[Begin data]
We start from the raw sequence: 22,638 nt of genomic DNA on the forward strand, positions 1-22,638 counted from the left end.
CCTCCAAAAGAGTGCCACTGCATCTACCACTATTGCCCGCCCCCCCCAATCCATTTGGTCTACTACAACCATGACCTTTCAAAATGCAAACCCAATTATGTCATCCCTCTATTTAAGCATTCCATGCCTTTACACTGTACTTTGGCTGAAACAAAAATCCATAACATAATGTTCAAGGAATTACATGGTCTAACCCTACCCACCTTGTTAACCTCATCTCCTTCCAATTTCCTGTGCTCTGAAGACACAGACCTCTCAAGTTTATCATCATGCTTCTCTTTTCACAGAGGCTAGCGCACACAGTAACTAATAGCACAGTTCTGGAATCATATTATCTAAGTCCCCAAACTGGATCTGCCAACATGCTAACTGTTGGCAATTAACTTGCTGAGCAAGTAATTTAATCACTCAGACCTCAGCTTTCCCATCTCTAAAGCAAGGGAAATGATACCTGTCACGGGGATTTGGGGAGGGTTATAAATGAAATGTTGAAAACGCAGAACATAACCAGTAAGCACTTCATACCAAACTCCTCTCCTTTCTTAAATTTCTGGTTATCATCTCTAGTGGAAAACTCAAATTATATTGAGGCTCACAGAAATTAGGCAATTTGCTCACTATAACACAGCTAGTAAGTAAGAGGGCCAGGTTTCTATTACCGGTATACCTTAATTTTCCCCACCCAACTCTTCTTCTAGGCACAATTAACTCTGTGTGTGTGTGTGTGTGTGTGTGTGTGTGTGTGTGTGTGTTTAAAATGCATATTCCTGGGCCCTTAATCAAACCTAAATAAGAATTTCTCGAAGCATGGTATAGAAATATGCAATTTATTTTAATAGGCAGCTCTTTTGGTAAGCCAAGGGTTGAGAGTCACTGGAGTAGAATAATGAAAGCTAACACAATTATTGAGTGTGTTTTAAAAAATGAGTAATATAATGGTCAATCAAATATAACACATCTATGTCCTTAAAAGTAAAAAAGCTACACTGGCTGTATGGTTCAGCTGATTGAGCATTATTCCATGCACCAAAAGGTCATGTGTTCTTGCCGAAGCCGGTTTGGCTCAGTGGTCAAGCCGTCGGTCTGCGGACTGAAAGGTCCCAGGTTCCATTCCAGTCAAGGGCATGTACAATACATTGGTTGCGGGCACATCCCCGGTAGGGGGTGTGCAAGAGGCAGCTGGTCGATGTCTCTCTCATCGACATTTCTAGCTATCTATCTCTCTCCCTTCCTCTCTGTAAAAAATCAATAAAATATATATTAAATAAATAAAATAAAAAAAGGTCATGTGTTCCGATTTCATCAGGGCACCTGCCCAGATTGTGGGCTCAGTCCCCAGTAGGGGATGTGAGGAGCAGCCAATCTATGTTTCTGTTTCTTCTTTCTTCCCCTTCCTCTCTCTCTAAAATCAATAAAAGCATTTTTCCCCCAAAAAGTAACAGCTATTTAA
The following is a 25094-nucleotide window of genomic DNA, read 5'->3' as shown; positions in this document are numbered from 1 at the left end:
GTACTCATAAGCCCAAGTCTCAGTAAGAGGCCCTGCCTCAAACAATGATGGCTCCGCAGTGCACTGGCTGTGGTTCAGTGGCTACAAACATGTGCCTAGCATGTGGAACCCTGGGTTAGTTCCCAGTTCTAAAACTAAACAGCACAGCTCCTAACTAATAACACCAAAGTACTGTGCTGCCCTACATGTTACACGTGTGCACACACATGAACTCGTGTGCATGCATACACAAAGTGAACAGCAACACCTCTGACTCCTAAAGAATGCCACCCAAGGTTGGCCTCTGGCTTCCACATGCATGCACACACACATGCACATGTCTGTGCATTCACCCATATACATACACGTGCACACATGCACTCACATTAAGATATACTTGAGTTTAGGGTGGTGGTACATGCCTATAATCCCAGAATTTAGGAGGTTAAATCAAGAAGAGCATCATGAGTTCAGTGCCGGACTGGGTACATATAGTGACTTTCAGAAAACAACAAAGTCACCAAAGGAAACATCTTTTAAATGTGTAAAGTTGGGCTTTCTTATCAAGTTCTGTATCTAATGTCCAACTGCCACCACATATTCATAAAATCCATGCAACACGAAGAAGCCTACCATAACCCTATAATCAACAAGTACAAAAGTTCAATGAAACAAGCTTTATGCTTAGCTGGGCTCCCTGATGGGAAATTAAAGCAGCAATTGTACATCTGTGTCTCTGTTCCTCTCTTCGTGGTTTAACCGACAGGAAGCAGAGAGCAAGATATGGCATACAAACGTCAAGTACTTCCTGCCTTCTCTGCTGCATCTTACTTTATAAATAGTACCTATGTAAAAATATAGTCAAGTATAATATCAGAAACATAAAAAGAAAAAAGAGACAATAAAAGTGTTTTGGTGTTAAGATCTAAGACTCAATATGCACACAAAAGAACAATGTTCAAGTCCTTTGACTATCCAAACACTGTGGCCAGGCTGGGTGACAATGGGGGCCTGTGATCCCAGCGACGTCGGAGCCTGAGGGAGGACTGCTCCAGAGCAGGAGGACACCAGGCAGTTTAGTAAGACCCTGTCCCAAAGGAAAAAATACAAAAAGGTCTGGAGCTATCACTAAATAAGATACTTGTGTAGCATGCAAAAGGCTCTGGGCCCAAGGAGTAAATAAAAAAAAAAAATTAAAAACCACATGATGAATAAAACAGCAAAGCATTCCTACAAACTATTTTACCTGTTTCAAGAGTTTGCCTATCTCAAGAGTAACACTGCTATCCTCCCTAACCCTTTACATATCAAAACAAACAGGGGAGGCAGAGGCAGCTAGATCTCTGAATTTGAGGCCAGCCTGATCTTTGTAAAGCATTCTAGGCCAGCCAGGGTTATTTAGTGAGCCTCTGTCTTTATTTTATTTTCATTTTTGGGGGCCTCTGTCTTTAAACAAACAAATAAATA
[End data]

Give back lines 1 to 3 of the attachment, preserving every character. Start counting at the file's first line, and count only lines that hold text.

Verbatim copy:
We start from the raw sequence: 22,638 nt of genomic DNA on the forward strand, positions 1-22,638 counted from the left end.
CCTCCAAAAGAGTGCCACTGCATCTACCACTATTGCCCGCCCCCCCCAATCCATTTGGTCTACTACAACCATGACCTTTCAAAATGCAAACCCAATTATGTCATCCCTCTATTTAAGCATTCCATGCCTTTACACTGTACTTTGGCTGAAACAAAAATCCATAACATAATGTTCAAGGAATTACATGGTCTAACCCTACCCACCTTGTTAACCTCATCTCCTTCCAATTTCCTGTGCTCTGAAGACACAGACCTCTCAAGTTTATCATCATGCTTCTCTTTTCACAGAGGCTAGCGCACACAGTAACTAATAGCACAGTTCTGGAATCATATTATCTAAGTCCCCAAACTGGATCTGCCAACATGCTAACTGTTGGCAATTAACTTGCTGAGCAAGTAATTTAATCACTCAGACCTCAGCTTTCCCATCTCTAAAGCAAGGGAAATGATACCTGTCACGGGGATTTGGGGAGGGTTATAAATGAAATGTTGAAAACGCAGAACATAACCAGTAAGCACTTCATACCAAACTCCTCTCCTTTCTTAAATTTCTGGTTATCATCTCTAGTGGAAAACTCAAATTATATTGAGGCTCACAGAAATTAGGCAATTTGCTCACTATAACACAGCTAGTAAGTAAGAGGGCCAGGTTTCTATTACCGGTATACCTTAATTTTCCCCACCCAACTCTTCTTCTAGGCACAATTAACTCTGTGTGTGTGTGTGTGTGTGTGTGTGTGTGTGTGTGTGTGTTTAAAATGCATATTCCTGGGCCCTTAATCAAACCTAAATAAGAATTTCTCGAAGCATGGTATAGAAATATGCAATTTATTTTAATAGGCAGCTCTTTTGGTAAGCCAAGGGTTGAGAGTCACTGGAGTAGAATAATGAAAGCTAACACAATTATTGAGTGTGTTTTAAAAAATGAGTAATATAATGGTCAATCAAATATAACACATCTATGTCCTTAAAAGTAAAAAAGCTACACTGGCTGTATGGTTCAGCTGATTGAGCATTATTCCATGCACCAAAAGGTCATGTGTTCTTGCCGAAGCCGGTTTGGCTCAGTGGTCAAGCCGTCGGTCTGCGGACTGAAAGGTCCCAGGTTCCATTCCAGTCAAGGGCATGTACAATACATTGGTTGCGGGCACATCCCCGGTAGGGGGTGTGCAAGAGGCAGCTGGTCGATGTCTCTCTCATCGACATTTCTAGCTATCTATCTCTCTCCCTTCCTCTCTGTAAAAAATCAATAAAATATATATTAAATAAATAAAATAAAAAAAGGTCATGTGTTCCGATTTCATCAGGGCACCTGCCCAGATTGTGGGCTCAGTCCCCAGTAGGGGATGTGAGGAGCAGCCAATCTATGTTTCTGTTTCTTCTTTCTTCCCCTTCCTCTCTCTCTAAAATCAATAAAAGCATTTTTCCCCCAAAAAGTAACAGCTATTTAA
The following is a 25094-nucleotide window of genomic DNA, read 5'->3' as shown; positions in this document are numbered from 1 at the left end: